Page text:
Little Paris | Les Halles with Kids

The thing with traveling with kids is, as we all probably know, they don’t really hold the same value for things as adults. Museums, long dinners and endless walks are the things that adults often dream of when planning a trip to Europe. These same things are often torture for small children.

So, how then is one expected to travel with small kids around Europe? What a great question! I’m still looking for the absolute perfect answer, but I do have a few hypotheses that prove to seem reasonable. 

The first thing, and most important, that I have to offer is the adjustment of expectations. It’s not doing the same trips with little people in the mix. It’s going to the same places and doing it quite different than you used to.

Let’s use this day I am about to show you as an example. In my pre-kid days, I would have ventured towards the area of Les Halles with a few goals in mind: a leisurely lunch, stopping by my favourite French pharmacy for a long-winded chat with the clerk about which dry oils and ointments were best, and possibly, a loop through the Pompidou for some art and a coffee with a view from their restaurant, Georges, to finish off the outing. Sounds pretty lush, right? Right.

Not to be delusional, but I have pretty great kids. They really are good, but even after years of traveling, they would struggle with an afternoon like that. A big meal, waiting in a store without touching or chasing each other, physically making it through a museum without crying or needing the bathroom and sitting in a quiet, bougie cafe? They’re too little, and, take it from my own doing it wrong, it’s not fair for them.

So now, to make life easy, we have change what our days look like. We still opted to eat out at a casual place where we could eat outside, but ordered their food straight away and then did the best we could until we were finished. After that, we went to the lovely playground outside Les Halles and let them go to town. While they played there, I went to run a quick errand in a shop got us hot chocolate from Monoprix on my way out. We chatted in the sun and then, when it started to rain, we took the kids to the Lego Store and let them play for a bit.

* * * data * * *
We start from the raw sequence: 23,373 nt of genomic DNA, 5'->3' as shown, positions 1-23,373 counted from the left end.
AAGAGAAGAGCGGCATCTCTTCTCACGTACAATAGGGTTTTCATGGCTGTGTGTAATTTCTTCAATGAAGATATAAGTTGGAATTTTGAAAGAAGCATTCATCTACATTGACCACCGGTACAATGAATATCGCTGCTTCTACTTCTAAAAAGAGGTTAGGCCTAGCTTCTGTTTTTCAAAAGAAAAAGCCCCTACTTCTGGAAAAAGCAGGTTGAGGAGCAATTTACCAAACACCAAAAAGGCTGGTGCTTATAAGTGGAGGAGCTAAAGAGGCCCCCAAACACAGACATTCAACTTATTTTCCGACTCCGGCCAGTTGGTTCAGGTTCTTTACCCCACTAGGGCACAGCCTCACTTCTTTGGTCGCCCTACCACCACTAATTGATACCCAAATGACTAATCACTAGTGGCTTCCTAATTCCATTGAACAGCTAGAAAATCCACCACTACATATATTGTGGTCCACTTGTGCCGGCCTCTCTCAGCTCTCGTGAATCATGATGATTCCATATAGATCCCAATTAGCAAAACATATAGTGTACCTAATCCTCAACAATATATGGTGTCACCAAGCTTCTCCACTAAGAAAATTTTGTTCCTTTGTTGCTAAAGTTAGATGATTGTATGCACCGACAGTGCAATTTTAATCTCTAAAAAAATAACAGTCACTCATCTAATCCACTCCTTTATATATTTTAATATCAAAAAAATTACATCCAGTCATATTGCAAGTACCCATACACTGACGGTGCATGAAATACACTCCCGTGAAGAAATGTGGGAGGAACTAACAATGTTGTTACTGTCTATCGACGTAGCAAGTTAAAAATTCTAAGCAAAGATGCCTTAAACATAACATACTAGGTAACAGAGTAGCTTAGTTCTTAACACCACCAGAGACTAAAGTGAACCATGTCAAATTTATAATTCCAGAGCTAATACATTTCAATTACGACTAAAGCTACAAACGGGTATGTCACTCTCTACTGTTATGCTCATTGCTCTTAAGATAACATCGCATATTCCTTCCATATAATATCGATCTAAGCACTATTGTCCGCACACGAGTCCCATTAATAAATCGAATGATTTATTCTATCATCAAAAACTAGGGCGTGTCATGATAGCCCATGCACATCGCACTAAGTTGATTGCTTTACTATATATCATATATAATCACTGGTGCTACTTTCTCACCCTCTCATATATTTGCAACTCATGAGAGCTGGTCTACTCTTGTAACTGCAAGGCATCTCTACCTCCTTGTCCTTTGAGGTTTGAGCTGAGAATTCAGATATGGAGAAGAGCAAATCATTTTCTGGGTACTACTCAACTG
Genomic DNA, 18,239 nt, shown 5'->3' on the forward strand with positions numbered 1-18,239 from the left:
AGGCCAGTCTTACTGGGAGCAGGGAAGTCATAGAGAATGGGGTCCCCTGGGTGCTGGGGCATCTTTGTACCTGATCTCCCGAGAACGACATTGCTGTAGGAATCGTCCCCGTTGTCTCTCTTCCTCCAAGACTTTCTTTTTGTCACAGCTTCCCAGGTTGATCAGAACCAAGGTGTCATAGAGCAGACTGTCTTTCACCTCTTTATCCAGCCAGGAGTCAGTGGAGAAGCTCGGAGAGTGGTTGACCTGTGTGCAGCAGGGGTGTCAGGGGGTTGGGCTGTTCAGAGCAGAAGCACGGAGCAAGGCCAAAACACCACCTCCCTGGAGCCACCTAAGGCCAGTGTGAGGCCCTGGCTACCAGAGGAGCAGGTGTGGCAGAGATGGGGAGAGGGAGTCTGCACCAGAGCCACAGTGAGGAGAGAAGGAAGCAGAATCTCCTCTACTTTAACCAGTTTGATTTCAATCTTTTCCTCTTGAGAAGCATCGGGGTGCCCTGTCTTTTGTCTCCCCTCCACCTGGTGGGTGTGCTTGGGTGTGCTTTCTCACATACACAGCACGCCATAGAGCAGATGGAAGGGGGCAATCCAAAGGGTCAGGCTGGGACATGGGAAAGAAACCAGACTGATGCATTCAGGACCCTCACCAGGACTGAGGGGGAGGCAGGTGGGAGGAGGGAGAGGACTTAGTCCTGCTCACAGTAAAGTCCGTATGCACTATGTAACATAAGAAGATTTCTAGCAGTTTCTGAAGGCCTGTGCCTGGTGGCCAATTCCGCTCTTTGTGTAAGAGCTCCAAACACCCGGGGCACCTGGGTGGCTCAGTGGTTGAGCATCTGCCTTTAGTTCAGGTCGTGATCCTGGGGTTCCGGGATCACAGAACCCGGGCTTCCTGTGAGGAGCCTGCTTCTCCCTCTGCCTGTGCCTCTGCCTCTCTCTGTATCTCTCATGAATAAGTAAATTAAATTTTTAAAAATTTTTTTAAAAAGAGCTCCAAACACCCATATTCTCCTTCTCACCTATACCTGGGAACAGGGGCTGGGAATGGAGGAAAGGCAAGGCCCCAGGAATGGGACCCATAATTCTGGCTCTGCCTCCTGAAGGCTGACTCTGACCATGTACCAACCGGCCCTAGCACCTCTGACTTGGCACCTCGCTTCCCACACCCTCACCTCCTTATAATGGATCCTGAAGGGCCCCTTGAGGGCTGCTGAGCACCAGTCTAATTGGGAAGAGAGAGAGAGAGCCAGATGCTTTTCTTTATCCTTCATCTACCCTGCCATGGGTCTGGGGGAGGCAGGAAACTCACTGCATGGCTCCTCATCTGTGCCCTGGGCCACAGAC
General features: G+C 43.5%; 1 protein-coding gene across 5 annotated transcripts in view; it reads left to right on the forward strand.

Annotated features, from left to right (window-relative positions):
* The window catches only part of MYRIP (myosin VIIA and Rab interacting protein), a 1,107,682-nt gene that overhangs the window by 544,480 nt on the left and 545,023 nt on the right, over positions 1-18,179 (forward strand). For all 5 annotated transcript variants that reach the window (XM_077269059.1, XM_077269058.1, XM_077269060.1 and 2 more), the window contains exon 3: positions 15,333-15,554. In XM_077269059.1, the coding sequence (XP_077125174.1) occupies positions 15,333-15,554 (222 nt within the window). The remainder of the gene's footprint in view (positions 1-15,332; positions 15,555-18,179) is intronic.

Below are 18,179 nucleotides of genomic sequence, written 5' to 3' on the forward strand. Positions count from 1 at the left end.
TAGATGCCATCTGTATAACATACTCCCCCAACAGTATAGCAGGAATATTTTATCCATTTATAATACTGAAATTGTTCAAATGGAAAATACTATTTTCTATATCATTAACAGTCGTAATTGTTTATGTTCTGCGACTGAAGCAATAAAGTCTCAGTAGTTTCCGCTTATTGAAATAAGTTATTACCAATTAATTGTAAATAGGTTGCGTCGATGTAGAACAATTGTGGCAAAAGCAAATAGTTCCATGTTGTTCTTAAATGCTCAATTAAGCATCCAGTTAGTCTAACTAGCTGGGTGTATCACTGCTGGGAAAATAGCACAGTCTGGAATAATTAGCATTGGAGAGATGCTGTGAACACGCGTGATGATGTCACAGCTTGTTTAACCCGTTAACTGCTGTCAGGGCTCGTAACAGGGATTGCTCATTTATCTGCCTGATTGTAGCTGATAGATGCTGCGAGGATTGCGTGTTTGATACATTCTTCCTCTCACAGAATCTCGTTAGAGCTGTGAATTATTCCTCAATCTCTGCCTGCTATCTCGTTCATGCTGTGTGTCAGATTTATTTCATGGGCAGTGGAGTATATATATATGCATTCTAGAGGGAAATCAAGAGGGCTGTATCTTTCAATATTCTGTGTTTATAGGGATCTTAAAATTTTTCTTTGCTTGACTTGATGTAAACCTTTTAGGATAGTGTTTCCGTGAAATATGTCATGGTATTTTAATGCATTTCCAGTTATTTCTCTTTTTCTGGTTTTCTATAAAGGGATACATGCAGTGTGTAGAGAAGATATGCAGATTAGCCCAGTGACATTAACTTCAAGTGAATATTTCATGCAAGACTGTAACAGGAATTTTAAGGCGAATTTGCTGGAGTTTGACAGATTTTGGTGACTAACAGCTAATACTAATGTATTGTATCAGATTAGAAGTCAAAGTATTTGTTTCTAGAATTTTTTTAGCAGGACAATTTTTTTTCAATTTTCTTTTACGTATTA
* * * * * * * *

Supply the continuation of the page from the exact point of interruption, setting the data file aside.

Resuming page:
On the walk home, we meandered down some different streets and before you knew it- the afternoon was done.

Maybe not exactly how I would have planned it as a 27 year old, but a little compromise made the day way more fun. I mean, sure, we hung out in the park- but we did other fun things. And, come on, the park was in Paris where we could small talk with other parents and watch people pass by. It’s actually a more honest and real view of Paris than I had experienced before, and I love that for these short years it’s the experience we get to have.

Where we went:

BIGO | Limited kids menu “menu enfant,” but great daily specials for adults and just across from the park. Plan to share your kids’ dessert, the house “mousse au chocolat” because it’s massive and rich and amazing.


LES HALLES | On rainy days, you can wander through this multi-story shopping center. Monoprix and Petit Bateau (during the sales) are my favourites. The Lego Store is my kids’ favourite and has several areas where they can build various types of Legos.


Outside, your kids can splash in the fountains on sunny days or play in the massive playgrounds. One is for small kids (2-6) and the other is a cool playground for bigger kids (7-12). Parents aren’t allowed inside the gates of the older kids one (which I love), but there plenty of spots to sit just outside.


So there you are. Paris with little kids. Maybe not the same Paris that you had pre-kids, but if you’re spending the day wandering to bakeries, playing in royal gardens and cooking dinners from the market in your apartment together—it’s actually still a pretty awesome time.

Find more of our favourite Paris places here or in my travel guide.

*images original to Aspiring Kennedy